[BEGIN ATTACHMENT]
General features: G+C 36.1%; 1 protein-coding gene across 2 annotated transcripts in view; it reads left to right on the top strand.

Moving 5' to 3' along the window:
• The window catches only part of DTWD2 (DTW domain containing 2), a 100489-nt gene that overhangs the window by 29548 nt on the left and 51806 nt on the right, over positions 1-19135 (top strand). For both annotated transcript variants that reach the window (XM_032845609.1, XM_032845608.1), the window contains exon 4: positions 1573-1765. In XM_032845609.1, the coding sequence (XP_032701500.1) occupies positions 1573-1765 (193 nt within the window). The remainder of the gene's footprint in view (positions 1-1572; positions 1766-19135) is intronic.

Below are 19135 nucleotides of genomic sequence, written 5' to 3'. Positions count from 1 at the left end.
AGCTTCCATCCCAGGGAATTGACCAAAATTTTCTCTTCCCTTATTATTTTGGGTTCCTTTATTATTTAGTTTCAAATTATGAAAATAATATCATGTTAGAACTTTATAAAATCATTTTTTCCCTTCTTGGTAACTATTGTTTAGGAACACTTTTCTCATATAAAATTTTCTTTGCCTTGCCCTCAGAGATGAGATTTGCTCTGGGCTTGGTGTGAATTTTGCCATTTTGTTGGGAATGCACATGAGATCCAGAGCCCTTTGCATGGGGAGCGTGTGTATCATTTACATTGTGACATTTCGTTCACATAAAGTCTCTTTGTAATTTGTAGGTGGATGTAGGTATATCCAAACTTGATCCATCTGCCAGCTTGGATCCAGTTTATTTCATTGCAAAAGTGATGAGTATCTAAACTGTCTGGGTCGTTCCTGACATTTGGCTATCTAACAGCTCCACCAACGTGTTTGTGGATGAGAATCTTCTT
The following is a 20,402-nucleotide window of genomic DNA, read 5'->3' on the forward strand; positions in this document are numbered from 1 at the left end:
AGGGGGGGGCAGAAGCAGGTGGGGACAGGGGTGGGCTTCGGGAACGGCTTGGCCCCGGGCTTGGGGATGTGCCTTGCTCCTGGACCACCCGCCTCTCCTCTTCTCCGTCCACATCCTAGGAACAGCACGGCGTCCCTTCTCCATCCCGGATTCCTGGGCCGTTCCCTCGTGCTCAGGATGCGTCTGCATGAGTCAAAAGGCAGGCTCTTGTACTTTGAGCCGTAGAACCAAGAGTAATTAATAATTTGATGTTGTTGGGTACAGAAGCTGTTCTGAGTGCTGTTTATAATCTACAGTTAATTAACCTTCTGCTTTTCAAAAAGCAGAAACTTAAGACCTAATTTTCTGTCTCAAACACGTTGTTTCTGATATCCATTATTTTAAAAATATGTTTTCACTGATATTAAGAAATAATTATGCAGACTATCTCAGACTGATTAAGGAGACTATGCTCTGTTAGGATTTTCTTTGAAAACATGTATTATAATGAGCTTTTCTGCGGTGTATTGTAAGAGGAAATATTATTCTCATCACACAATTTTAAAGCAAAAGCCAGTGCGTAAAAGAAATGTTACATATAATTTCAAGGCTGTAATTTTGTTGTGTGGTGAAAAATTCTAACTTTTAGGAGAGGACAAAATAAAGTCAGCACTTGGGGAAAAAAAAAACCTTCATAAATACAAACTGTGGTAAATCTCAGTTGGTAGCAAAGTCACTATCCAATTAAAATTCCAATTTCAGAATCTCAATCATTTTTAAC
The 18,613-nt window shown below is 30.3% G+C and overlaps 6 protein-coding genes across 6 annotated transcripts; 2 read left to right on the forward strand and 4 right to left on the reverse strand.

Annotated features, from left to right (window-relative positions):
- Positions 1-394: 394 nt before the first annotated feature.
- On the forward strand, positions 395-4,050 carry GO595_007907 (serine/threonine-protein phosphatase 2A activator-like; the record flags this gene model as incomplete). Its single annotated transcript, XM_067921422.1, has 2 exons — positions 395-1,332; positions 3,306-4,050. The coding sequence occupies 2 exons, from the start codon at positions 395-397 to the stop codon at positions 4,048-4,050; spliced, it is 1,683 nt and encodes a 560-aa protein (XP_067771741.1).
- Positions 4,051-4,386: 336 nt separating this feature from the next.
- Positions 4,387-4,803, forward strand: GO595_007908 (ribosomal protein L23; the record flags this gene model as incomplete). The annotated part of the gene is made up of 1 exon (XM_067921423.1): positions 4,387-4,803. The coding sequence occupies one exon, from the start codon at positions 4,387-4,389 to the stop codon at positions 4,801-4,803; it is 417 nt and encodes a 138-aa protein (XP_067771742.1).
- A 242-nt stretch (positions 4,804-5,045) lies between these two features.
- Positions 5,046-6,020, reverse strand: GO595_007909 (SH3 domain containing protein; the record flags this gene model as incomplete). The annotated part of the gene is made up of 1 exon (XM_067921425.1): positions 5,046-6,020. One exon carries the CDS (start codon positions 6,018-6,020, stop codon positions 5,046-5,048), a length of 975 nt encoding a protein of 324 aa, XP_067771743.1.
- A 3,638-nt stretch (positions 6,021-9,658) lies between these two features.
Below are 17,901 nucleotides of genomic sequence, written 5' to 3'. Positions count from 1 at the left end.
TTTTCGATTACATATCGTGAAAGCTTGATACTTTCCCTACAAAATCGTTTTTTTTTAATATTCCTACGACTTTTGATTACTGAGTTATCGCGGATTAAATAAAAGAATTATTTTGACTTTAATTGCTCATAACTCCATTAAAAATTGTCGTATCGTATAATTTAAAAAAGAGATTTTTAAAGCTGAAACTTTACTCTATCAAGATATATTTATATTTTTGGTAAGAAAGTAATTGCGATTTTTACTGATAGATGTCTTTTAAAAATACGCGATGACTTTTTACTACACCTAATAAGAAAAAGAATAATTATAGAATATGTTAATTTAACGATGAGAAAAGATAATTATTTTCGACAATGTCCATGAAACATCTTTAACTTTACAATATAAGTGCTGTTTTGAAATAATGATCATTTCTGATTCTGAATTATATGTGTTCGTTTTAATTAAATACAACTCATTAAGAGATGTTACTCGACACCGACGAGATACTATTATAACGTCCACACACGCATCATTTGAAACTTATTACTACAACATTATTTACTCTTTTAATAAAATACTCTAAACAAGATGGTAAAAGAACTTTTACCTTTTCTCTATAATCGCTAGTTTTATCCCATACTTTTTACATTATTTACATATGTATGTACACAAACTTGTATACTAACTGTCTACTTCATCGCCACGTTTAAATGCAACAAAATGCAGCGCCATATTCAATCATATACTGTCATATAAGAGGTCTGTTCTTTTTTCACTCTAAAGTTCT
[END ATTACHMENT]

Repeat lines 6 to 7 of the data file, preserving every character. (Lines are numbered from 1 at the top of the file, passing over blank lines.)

The following is a 20,402-nucleotide window of genomic DNA, read 5'->3' on the forward strand; positions in this document are numbered from 1 at the left end:
AGGGGGGGGCAGAAGCAGGTGGGGACAGGGGTGGGCTTCGGGAACGGCTTGGCCCCGGGCTTGGGGATGTGCCTTGCTCCTGGACCACCCGCCTCTCCTCTTCTCCGTCCACATCCTAGGAACAGCACGGCGTCCCTTCTCCATCCCGGATTCCTGGGCCGTTCCCTCGTGCTCAGGATGCGTCTGCATGAGTCAAAAGGCAGGCTCTTGTACTTTGAGCCGTAGAACCAAGAGTAATTAATAATTTGATGTTGTTGGGTACAGAAGCTGTTCTGAGTGCTGTTTATAATCTACAGTTAATTAACCTTCTGCTTTTCAAAAAGCAGAAACTTAAGACCTAATTTTCTGTCTCAAACACGTTGTTTCTGATATCCATTATTTTAAAAATATGTTTTCACTGATATTAAGAAATAATTATGCAGACTATCTCAGACTGATTAAGGAGACTATGCTCTGTTAGGATTTTCTTTGAAAACATGTATTATAATGAGCTTTTCTGCGGTGTATTGTAAGAGGAAATATTATTCTCATCACACAATTTTAAAGCAAAAGCCAGTGCGTAAAAGAAATGTTACATATAATTTCAAGGCTGTAATTTTGTTGTGTGGTGAAAAATTCTAACTTTTAGGAGAGGACAAAATAAAGTCAGCACTTGGGGAAAAAAAAAACCTTCATAAATACAAACTGTGGTAAATCTCAGTTGGTAGCAAAGTCACTATCCAATTAAAATTCCAATTTCAGAATCTCAATCATTTTTAAC